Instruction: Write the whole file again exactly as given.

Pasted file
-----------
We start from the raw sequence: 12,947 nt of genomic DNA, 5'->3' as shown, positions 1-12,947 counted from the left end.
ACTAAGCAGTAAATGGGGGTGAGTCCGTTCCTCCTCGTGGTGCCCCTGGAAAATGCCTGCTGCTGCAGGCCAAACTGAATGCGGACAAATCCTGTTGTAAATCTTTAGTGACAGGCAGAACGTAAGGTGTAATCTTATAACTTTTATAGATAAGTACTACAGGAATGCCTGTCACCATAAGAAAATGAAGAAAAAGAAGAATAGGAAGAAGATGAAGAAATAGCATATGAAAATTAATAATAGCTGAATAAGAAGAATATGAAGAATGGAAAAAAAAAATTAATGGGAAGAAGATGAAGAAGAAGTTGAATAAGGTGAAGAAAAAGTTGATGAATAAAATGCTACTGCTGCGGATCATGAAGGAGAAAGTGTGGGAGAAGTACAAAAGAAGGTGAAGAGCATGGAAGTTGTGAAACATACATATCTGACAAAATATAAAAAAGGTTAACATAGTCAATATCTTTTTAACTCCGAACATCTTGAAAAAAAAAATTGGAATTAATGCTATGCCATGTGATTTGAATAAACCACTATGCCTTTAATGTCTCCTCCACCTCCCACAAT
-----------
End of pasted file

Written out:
We start from the raw sequence: 12,947 nt of genomic DNA, 5'->3' as shown, positions 1-12,947 counted from the left end.
ACTAAGCAGTAAATGGGGGTGAGTCCGTTCCTCCTCGTGGTGCCCCTGGAAAATGCCTGCTGCTGCAGGCCAAACTGAATGCGGACAAATCCTGTTGTAAATCTTTAGTGACAGGCAGAACGTAAGGTGTAATCTTATAACTTTTATAGATAAGTACTACAGGAATGCCTGTCACCATAAGAAAATGAAGAAAAAGAAGAATAGGAAGAAGATGAAGAAATAGCATATGAAAATTAATAATAGCTGAATAAGAAGAATATGAAGAATGGAAAAAAAAAATTAATGGGAAGAAGATGAAGAAGAAGTTGAATAAGGTGAAGAAAAAGTTGATGAATAAAATGCTACTGCTGCGGATCATGAAGGAGAAAGTGTGGGAGAAGTACAAAAGAAGGTGAAGAGCATGGAAGTTGTGAAACATACATATCTGACAAAATATAAAAAAGGTTAACATAGTCAATATCTTTTTAACTCCGAACATCTTGAAAAAAAAAATTGGAATTAATGCTATGCCATGTGATTTGAATAAACCACTATGCCTTTAATGTCTCCTCCACCTCCCACAAT